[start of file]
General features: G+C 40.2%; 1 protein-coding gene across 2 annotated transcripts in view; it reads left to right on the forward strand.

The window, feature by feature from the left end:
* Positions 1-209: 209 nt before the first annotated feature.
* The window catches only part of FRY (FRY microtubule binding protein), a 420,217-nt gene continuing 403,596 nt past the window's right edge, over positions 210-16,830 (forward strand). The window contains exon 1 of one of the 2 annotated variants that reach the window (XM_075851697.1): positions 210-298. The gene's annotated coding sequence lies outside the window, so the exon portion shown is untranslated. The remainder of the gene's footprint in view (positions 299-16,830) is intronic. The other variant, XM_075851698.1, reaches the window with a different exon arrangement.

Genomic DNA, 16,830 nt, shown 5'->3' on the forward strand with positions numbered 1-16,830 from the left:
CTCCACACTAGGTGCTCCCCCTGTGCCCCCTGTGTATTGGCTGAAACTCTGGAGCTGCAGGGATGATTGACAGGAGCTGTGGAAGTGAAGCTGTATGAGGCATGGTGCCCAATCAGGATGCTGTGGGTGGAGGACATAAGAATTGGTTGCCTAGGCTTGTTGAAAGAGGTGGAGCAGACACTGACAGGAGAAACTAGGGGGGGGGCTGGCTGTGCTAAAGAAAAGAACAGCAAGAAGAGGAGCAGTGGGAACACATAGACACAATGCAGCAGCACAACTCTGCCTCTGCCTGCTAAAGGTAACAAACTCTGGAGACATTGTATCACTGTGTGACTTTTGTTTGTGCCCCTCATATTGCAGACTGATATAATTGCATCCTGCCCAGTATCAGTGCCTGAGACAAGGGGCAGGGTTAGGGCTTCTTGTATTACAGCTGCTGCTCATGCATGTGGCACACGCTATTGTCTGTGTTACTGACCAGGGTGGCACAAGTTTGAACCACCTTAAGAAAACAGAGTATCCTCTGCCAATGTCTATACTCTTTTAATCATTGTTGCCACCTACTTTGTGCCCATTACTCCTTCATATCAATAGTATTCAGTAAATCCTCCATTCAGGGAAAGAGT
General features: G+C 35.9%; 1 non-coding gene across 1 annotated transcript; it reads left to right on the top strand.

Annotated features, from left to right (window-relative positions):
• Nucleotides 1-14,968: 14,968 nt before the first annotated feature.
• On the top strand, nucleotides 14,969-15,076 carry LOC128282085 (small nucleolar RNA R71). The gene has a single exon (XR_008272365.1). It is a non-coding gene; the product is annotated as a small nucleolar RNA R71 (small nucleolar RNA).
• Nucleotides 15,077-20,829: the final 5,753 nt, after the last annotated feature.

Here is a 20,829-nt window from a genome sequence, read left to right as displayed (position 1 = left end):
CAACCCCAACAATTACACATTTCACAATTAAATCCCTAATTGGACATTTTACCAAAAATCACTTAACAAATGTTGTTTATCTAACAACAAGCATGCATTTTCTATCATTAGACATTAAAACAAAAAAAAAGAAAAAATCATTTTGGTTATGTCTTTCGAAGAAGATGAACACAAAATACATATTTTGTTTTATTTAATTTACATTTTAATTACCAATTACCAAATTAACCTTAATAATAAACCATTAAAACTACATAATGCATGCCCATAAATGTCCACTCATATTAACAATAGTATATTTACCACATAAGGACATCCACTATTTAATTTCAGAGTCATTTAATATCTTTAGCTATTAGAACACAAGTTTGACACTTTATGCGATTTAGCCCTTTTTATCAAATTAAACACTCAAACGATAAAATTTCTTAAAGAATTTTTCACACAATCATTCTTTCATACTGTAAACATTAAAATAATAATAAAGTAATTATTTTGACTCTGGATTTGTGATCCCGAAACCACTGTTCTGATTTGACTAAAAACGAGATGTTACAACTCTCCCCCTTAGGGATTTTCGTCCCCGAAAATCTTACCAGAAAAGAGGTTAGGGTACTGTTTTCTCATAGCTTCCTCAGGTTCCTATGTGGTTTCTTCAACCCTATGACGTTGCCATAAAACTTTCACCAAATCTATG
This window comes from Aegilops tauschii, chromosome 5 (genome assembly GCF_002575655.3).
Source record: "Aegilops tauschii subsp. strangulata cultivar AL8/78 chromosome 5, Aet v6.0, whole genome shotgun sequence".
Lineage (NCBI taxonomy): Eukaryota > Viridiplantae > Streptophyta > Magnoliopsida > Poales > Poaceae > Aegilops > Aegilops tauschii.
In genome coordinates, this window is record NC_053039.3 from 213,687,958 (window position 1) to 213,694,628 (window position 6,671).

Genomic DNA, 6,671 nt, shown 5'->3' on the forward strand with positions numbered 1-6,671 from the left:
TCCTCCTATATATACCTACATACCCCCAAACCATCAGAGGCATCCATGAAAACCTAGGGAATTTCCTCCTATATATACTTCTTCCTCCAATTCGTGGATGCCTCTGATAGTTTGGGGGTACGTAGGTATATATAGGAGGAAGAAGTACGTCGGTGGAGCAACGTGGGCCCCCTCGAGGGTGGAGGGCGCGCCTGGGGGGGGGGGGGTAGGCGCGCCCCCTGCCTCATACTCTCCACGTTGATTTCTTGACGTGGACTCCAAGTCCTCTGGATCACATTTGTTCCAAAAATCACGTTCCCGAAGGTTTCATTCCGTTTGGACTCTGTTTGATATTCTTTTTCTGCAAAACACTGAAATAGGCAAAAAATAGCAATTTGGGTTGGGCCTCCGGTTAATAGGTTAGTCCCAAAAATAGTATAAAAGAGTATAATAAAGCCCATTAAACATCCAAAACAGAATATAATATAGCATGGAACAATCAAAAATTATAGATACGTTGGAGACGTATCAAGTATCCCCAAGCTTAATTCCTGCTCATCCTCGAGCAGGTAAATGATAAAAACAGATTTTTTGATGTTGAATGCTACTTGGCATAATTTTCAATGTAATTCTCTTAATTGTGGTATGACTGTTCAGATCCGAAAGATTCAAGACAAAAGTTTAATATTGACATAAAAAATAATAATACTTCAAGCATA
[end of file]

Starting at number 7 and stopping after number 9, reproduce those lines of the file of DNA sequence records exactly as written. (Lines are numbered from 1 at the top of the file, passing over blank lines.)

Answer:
General features: G+C 35.9%; 1 non-coding gene across 1 annotated transcript; it reads left to right on the top strand.

Annotated features, from left to right (window-relative positions):
• Nucleotides 1-14,968: 14,968 nt before the first annotated feature.